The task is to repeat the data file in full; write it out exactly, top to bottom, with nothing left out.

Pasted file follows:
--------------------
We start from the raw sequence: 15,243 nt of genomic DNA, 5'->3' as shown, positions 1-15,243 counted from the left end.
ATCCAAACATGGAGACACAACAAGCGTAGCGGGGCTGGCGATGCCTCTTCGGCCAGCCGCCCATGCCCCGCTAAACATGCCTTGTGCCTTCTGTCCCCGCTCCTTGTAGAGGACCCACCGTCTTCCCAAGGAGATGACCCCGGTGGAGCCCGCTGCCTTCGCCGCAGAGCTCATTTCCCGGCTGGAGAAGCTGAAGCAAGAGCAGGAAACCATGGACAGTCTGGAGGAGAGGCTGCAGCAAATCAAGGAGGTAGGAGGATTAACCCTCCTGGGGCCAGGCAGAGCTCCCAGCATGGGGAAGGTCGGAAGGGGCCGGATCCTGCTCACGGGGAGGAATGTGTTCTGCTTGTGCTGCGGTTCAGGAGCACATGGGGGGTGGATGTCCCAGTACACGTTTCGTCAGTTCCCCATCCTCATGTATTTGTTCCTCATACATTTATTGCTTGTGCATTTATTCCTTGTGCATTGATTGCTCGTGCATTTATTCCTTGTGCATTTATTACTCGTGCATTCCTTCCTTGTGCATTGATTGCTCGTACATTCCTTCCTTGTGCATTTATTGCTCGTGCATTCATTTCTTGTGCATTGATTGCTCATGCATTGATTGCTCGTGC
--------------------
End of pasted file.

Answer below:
We start from the raw sequence: 15,243 nt of genomic DNA, 5'->3' as shown, positions 1-15,243 counted from the left end.
ATCCAAACATGGAGACACAACAAGCGTAGCGGGGCTGGCGATGCCTCTTCGGCCAGCCGCCCATGCCCCGCTAAACATGCCTTGTGCCTTCTGTCCCCGCTCCTTGTAGAGGACCCACCGTCTTCCCAAGGAGATGACCCCGGTGGAGCCCGCTGCCTTCGCCGCAGAGCTCATTTCCCGGCTGGAGAAGCTGAAGCAAGAGCAGGAAACCATGGACAGTCTGGAGGAGAGGCTGCAGCAAATCAAGGAGGTAGGAGGATTAACCCTCCTGGGGCCAGGCAGAGCTCCCAGCATGGGGAAGGTCGGAAGGGGCCGGATCCTGCTCACGGGGAGGAATGTGTTCTGCTTGTGCTGCGGTTCAGGAGCACATGGGGGGTGGATGTCCCAGTACACGTTTCGTCAGTTCCCCATCCTCATGTATTTGTTCCTCATACATTTATTGCTTGTGCATTTATTCCTTGTGCATTGATTGCTCGTGCATTTATTCCTTGTGCATTTATTACTCGTGCATTCCTTCCTTGTGCATTGATTGCTCGTACATTCCTTCCTTGTGCATTTATTGCTCGTGCATTCATTTCTTGTGCATTGATTGCTCATGCATTGATTGCTCGTGC